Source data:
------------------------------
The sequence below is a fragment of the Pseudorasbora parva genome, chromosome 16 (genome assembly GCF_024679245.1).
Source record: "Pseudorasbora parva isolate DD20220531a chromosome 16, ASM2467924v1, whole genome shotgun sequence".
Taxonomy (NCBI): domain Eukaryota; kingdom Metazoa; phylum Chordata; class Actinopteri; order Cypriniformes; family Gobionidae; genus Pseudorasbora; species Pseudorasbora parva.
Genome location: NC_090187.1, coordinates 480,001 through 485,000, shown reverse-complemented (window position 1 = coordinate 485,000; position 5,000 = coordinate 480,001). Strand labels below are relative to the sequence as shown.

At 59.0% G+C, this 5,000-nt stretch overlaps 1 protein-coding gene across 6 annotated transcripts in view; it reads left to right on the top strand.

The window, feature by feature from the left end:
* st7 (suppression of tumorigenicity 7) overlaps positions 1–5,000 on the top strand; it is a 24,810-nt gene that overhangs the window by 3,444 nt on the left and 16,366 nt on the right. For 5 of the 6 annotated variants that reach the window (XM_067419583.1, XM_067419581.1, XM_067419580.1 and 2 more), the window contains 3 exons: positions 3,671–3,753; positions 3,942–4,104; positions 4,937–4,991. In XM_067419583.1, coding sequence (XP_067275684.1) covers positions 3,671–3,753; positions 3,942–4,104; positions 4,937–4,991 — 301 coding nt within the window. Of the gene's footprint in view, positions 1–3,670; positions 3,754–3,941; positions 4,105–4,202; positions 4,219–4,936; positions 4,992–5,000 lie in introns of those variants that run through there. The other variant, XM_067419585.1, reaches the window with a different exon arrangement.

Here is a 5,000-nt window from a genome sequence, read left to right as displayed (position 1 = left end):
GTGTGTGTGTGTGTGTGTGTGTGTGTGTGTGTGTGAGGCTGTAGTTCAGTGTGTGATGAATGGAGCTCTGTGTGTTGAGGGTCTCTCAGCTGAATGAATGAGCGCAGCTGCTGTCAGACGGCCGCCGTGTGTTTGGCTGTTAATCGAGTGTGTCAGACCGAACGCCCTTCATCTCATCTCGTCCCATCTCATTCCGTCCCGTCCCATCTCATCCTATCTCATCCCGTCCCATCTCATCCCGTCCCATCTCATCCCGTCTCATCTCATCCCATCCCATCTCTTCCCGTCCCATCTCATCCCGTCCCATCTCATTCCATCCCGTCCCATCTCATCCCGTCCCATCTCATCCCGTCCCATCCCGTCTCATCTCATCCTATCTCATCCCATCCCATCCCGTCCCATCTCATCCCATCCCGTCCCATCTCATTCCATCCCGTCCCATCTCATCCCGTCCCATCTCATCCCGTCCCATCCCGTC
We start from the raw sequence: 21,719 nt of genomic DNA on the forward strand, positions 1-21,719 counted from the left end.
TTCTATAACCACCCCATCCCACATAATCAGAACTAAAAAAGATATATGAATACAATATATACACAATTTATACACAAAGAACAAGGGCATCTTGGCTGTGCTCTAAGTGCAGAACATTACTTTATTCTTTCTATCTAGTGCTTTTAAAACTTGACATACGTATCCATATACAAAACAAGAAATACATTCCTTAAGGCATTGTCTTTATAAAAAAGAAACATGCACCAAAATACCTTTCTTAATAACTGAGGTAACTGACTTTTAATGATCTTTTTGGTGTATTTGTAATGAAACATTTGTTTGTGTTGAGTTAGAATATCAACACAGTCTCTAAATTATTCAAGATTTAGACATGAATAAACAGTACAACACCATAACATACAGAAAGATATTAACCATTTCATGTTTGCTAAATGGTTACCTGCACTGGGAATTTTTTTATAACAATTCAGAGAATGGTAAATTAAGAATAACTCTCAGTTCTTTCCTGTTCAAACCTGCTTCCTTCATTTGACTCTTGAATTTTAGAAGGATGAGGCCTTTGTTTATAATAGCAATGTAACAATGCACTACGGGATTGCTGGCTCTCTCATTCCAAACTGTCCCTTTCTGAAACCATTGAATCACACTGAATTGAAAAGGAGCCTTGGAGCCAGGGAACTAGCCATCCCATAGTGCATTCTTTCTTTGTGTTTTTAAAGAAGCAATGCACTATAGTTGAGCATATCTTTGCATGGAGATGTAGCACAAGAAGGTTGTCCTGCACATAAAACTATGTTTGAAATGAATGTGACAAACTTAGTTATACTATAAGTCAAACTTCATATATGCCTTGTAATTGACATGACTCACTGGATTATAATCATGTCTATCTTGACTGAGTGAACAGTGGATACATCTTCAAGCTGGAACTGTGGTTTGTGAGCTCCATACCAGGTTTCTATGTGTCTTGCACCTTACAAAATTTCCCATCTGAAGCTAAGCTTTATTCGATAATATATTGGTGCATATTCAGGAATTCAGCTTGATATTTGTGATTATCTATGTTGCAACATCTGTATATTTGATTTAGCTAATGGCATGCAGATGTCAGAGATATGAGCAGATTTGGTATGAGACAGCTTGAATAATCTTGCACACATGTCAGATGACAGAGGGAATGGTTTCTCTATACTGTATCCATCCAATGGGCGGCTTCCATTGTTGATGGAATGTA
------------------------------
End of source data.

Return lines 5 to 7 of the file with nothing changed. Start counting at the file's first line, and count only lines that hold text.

At 59.0% G+C, this 5,000-nt stretch overlaps 1 protein-coding gene across 6 annotated transcripts in view; it reads left to right on the top strand.

The window, feature by feature from the left end:
* st7 (suppression of tumorigenicity 7) overlaps positions 1–5,000 on the top strand; it is a 24,810-nt gene that overhangs the window by 3,444 nt on the left and 16,366 nt on the right. For 5 of the 6 annotated variants that reach the window (XM_067419583.1, XM_067419581.1, XM_067419580.1 and 2 more), the window contains 3 exons: positions 3,671–3,753; positions 3,942–4,104; positions 4,937–4,991. In XM_067419583.1, coding sequence (XP_067275684.1) covers positions 3,671–3,753; positions 3,942–4,104; positions 4,937–4,991 — 301 coding nt within the window. Of the gene's footprint in view, positions 1–3,670; positions 3,754–3,941; positions 4,105–4,202; positions 4,219–4,936; positions 4,992–5,000 lie in introns of those variants that run through there. The other variant, XM_067419585.1, reaches the window with a different exon arrangement.